Jess McNeill addressed the Rotary Club of Americus recently to talk about how he is changing the way he farms using biological agriculture. After graduating with his bachelor’s and master’s degrees from UGA, he returned home to farm the same land as his family had for seven generations. It wasn’t long before he realized that they were producing the same kind of cotton that his great grandfather had with similar yields; however, the difference was evidenced in the margins as the cost to produce (equipment, gas, fertilizer and irrigation) was much higher than seventy years ago. “While the last fifty years in agriculture have seen vast improvements in technologies (mechanical, seeds, chemistries, and other advances), one thing we have forgotten as we ramped up production and that’s the land,” remarked McNeill. “While we have made huge strides in chemistries and seed treatments, we have taken the soil for granted and yields have plateaued.”
It was then that he knew that for the next generation to make a good living, and to sustain a farm that would be a viable source of support for his family, something had to change. It got him to start thinking in a different way and was what led him to research biological agriculture – using bugs, fungi, and bacteria to get the same results that chemistries had done to accomplish the same thing. The research has been under the radar as most of the chemistries are in the hands of three large companies, none of which are American. There are a lot of small, family-owned companies that have patents on bio-ag products and McNeill partnered with some and, as a result, started testing bio-ag inoculants for peanuts and saw unbelievable results.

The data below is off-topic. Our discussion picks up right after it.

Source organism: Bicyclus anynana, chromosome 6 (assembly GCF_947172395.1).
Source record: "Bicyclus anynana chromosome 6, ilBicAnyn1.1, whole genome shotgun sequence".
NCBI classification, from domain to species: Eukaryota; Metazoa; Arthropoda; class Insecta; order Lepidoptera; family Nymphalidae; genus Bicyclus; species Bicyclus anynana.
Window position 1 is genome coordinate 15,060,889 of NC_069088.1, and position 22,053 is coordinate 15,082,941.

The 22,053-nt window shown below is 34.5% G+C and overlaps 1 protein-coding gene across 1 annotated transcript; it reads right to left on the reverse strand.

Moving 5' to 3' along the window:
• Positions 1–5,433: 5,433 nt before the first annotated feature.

Out of these new partnerships, McNeill developed Legacy Ag with a mission to connect farmers/producers with products/companies that can help them become more independent, with specialization in biological agriculture. Thousands of pounds of fertilizer have been put on the same land for seven generations, yet more is required each year. With all of the chemistries, product has been over-applied for years and the earth is starved of sugar/carbohydrates, which are the feed stock for the native biology in the soil. These sugars are safer, less expensive and do not require a hazmat suit or pesticide license to apply. McNeill has seen, first-hand, the benefits of biological ag. He has cut fungicide use on peanuts by 50% and having some of the best yields while spending 25% less. Bio-ag is the way of the future and the consumers will begin to hear more about it as time goes on. “We are creating chemistries to fix problems created by chemistries in agriculture,” stated McNeill. "With fifty years of doing it one way, it was time to turn back the clock." Now, McNeill is feeding the soil with biology (using carbohydrates) and the soil is saying “yes, thank you” and answering with a well-balanced growth medium that is creating a better crop, costing less, and creating a more secure family business. “It is a brand-new world” said McNeill. “This is the tip of the spear and I’m just scratching the surface.”